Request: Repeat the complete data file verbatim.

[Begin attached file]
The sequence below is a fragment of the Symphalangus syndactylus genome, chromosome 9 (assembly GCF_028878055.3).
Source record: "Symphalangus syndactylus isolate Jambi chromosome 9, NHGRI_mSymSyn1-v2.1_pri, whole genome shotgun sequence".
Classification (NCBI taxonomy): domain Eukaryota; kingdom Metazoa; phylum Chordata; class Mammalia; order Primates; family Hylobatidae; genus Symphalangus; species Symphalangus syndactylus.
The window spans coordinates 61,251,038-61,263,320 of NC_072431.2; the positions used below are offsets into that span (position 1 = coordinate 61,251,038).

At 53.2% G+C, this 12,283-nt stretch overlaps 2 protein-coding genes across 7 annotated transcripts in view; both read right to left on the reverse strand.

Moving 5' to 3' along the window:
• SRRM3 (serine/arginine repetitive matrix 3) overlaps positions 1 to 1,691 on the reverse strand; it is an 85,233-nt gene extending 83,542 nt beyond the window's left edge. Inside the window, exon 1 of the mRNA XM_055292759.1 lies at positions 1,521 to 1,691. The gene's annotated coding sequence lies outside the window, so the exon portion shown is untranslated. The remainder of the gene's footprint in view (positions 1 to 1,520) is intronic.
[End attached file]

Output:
The sequence below is a fragment of the Symphalangus syndactylus genome, chromosome 9 (assembly GCF_028878055.3).
Source record: "Symphalangus syndactylus isolate Jambi chromosome 9, NHGRI_mSymSyn1-v2.1_pri, whole genome shotgun sequence".
Classification (NCBI taxonomy): domain Eukaryota; kingdom Metazoa; phylum Chordata; class Mammalia; order Primates; family Hylobatidae; genus Symphalangus; species Symphalangus syndactylus.
The window spans coordinates 61,251,038-61,263,320 of NC_072431.2; the positions used below are offsets into that span (position 1 = coordinate 61,251,038).

At 53.2% G+C, this 12,283-nt stretch overlaps 2 protein-coding genes across 7 annotated transcripts in view; both read right to left on the reverse strand.

Moving 5' to 3' along the window:
• SRRM3 (serine/arginine repetitive matrix 3) overlaps positions 1 to 1,691 on the reverse strand; it is an 85,233-nt gene extending 83,542 nt beyond the window's left edge. Inside the window, exon 1 of the mRNA XM_055292759.1 lies at positions 1,521 to 1,691. The gene's annotated coding sequence lies outside the window, so the exon portion shown is untranslated. The remainder of the gene's footprint in view (positions 1 to 1,520) is intronic.